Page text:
David Hisey is a great guy and has worked for the insurance industry forever. He ran the Winsdstorm Network’s golf tournament for over a decade. The picture above is his burned home from the recent Gatlinburg wildfire. Losing everything and the memories associated with your home is one of the worst emotional times in life. Most people are in a state of shock and despair.

Continue Reading The Pain of Loss Following a Catastrophe

Have you ever tried to determine the value of everything you own? It is not an easy task, and as time goes on you accumulate more personal property items, the task gets even more difficult. Valuation is a critical part of an insurance claim, and a recent court ruling considered an insureds unrelated bankruptcy in an insurance claim for a fire loss and the coverage was voided because of the differences in values claimed in each case.1

Continue Reading Personal Property Inventory Valuation Matters

Coinsurance issues were a topic at The National Association of Public Insurance Adjusters meeting yesterday. One suggestion by the panel was to consider whether the policyholder would be better off filing a claim on an actual cash value basis rather than a replacement cost basis to reduce the amount or applicability of a coinsurance penalty.

Continue Reading Coinsurance Problem? Consider Filing on an Actual Cash Value Basis

On November 30, 2016, the Fifth Circuit Court of Appeal affirmed an order by the Northern District of Texas granting summary judgment for State Farm that an insured’s breach of contract claim was time barred under the limitations clause in the policy and by statute, because it accrued as a matter of law when State Farm first closed its claim file.1

Continue Reading In Texas, Insurer’s Closing of Claim File Triggers Running of Statute of Limitations

The recent Wells Fargo calamity of opening customer accounts without permission underscores how financial incentives can promote unethical behavior by employees on the front line of servicing customers. I was asked by a reporter involved with stories of the recent Tennessee wildfire whether insurance companies offer incentive pay to their claims managers.

Continue Reading Incentive Pay to Lower Insurance Claims to Policyholders Still Exists

“Ordinance or law” property insurance coverage is typically triggered when, following a covered loss to a covered building, an insured incurs certain costs due to the enforcement of an ordinance or law1 requiring or regulating the demolition, construction, or repair of buildings.2 What does enforcement mean for purposes of triggering building ordinance or law coverage? Does enforcement require affirmative action of some sort by a building official, such as issuing or refusing to issue a building permit or issuing a citation for violating a building ordinance or law? Or, is enforcement simply voluntarily complying with building ordinances or laws?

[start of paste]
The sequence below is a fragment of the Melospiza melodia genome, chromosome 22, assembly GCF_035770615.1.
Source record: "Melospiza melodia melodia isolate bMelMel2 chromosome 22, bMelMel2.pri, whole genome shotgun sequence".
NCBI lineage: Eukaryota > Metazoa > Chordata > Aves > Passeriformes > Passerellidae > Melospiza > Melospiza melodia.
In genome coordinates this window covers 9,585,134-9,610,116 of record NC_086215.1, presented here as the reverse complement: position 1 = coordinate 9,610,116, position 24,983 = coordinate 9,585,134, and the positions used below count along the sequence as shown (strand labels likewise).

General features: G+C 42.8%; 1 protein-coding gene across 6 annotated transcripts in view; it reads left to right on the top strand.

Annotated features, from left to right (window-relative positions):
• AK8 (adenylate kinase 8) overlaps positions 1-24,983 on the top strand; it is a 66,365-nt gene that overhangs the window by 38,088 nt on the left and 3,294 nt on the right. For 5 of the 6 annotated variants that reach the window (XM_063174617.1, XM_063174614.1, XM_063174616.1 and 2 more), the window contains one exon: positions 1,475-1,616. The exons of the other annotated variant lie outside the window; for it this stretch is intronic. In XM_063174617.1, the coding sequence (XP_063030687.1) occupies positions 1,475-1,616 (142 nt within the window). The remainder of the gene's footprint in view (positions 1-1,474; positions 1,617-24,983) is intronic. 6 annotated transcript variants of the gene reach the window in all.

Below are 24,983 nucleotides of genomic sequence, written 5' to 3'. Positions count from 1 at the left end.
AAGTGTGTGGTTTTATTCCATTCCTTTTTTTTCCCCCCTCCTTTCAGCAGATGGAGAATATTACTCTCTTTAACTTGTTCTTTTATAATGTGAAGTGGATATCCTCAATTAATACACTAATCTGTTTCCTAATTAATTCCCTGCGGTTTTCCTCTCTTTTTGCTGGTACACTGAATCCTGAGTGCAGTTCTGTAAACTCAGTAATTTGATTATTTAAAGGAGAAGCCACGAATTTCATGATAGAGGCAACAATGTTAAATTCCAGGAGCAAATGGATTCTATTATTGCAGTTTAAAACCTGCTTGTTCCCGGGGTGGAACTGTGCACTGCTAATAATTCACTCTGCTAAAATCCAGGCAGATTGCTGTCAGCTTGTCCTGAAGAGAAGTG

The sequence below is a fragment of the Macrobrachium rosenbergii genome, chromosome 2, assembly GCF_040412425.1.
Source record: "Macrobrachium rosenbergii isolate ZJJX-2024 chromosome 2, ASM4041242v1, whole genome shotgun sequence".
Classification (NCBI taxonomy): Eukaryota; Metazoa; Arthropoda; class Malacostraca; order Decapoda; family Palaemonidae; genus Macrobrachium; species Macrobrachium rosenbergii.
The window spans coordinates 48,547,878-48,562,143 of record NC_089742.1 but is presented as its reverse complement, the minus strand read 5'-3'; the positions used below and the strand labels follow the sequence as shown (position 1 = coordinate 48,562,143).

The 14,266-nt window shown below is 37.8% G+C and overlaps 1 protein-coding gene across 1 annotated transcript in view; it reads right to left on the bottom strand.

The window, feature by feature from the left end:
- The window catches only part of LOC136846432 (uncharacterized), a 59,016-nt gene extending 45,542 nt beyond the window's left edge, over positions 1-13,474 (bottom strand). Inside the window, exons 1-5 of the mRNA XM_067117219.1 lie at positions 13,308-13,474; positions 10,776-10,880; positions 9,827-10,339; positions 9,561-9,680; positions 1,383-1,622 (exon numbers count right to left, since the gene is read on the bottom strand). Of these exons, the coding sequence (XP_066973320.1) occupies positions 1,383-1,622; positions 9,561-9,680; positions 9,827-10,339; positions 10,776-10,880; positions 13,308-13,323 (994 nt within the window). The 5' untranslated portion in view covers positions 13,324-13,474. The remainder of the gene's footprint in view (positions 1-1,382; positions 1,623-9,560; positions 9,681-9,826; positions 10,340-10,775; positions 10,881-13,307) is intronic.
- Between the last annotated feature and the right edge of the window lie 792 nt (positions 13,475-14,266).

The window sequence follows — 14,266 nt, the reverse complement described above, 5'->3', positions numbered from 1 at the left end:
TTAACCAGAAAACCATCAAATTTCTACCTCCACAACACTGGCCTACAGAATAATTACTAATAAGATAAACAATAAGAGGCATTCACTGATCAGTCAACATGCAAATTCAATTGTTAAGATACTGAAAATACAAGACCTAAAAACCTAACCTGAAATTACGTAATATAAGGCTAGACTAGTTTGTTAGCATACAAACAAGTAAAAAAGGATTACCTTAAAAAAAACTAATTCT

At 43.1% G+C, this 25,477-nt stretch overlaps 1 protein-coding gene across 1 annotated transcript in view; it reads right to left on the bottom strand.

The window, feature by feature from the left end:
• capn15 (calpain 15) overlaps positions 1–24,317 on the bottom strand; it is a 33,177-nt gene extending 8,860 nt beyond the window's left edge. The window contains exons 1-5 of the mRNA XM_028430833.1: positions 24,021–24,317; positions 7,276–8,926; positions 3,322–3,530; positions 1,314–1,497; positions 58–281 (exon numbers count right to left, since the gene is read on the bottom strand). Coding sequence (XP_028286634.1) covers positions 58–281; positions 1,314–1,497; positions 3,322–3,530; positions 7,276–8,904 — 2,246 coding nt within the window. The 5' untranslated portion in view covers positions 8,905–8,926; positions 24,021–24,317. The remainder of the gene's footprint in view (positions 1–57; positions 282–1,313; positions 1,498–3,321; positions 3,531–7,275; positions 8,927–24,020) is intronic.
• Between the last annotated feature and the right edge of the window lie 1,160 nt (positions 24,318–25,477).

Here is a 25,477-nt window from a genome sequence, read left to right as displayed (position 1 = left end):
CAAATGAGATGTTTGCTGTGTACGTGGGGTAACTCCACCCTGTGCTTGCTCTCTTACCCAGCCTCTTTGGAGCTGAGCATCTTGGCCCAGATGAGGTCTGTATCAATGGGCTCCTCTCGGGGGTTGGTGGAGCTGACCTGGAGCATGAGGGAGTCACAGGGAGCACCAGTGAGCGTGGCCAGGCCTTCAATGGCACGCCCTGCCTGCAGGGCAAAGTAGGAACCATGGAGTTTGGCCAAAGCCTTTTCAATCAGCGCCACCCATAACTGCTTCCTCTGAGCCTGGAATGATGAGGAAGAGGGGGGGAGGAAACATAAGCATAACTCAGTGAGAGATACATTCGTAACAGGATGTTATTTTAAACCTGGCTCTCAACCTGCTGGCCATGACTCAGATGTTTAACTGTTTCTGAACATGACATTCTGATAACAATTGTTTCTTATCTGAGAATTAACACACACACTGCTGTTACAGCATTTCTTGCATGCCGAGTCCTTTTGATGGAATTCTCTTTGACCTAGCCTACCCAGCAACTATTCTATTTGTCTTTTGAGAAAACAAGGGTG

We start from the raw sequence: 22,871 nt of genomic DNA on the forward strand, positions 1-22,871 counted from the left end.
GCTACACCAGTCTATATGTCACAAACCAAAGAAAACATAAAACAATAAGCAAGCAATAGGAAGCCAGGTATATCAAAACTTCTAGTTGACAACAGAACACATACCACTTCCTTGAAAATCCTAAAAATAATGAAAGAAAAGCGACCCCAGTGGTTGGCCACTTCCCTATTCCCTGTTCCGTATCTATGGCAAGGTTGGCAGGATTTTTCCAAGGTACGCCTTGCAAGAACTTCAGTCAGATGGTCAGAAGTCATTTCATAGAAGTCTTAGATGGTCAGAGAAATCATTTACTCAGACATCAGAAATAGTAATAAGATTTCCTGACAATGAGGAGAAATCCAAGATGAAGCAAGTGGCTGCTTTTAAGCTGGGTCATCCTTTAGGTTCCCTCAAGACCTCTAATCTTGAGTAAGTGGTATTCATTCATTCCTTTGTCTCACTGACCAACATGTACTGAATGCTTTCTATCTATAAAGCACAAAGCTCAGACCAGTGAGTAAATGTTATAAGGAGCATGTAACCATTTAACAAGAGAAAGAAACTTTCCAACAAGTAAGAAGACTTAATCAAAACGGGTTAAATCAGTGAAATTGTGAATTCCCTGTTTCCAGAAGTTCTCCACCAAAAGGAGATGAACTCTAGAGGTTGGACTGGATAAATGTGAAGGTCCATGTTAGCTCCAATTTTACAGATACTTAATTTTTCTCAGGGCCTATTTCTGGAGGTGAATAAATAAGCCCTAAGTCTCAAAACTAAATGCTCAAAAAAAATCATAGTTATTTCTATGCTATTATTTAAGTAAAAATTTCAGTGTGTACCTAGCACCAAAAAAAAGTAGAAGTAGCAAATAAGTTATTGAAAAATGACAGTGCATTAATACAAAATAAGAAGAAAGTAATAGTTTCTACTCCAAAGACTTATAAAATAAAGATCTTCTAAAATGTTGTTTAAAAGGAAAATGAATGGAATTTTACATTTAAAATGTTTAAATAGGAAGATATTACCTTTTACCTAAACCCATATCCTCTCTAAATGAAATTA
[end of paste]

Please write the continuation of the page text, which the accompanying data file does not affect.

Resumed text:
Continue Reading What Constitutes Enforcement of a Building Ordinance or Law?

When making a non-flood claim for Hurricane Matthew related damage to your insurer you must comply with the insurance policy’s post loss conditions. This includes the timely filing of a Sworn Proof of Loss form. Generally, Proof of Loss provisions are worded in one of two ways. The first only requires that the proof be filed within sixty days of the insurers written request. The second and much more critical wording provides that the insured must submit the Sworn Proof of Loss, to the insurer, within sixty (60) days from the date of loss. This wording does not require a request from the insurer to trigger compliance with this mandatory post loss policy Condition.

Continue Reading Proof of Loss Deadline Considerations for South Carolina Hurricane Mathew Non-Flood Claims

On December 1, 2016, the Florida Supreme Court decided Sebo v. American Home Assurance Company, Inc.,1 resolving whether coverage existed under an all-risk policy when there were multiple causes of loss and at least one of the causes was excluded, in favor of the insured.

Continue Reading The Florida Supreme Court Clarifies What Rule to Apply When There Are Multiple Causes of Loss Under an All-Risk Policy

Depreciation tables were first introduced to me when studying accounting at the University of Florida. The tables were based on tax schedules and other accounting methods which usually had nothing to do with the actual depreciation of an item. Indeed, if you used tax depreciation tables, some items could be written off immediately despite little use, change in value, or change in condition.

Continue Reading Calculating Depreciation: Are Generic Tables Reliable or Based on Any Scientific Study?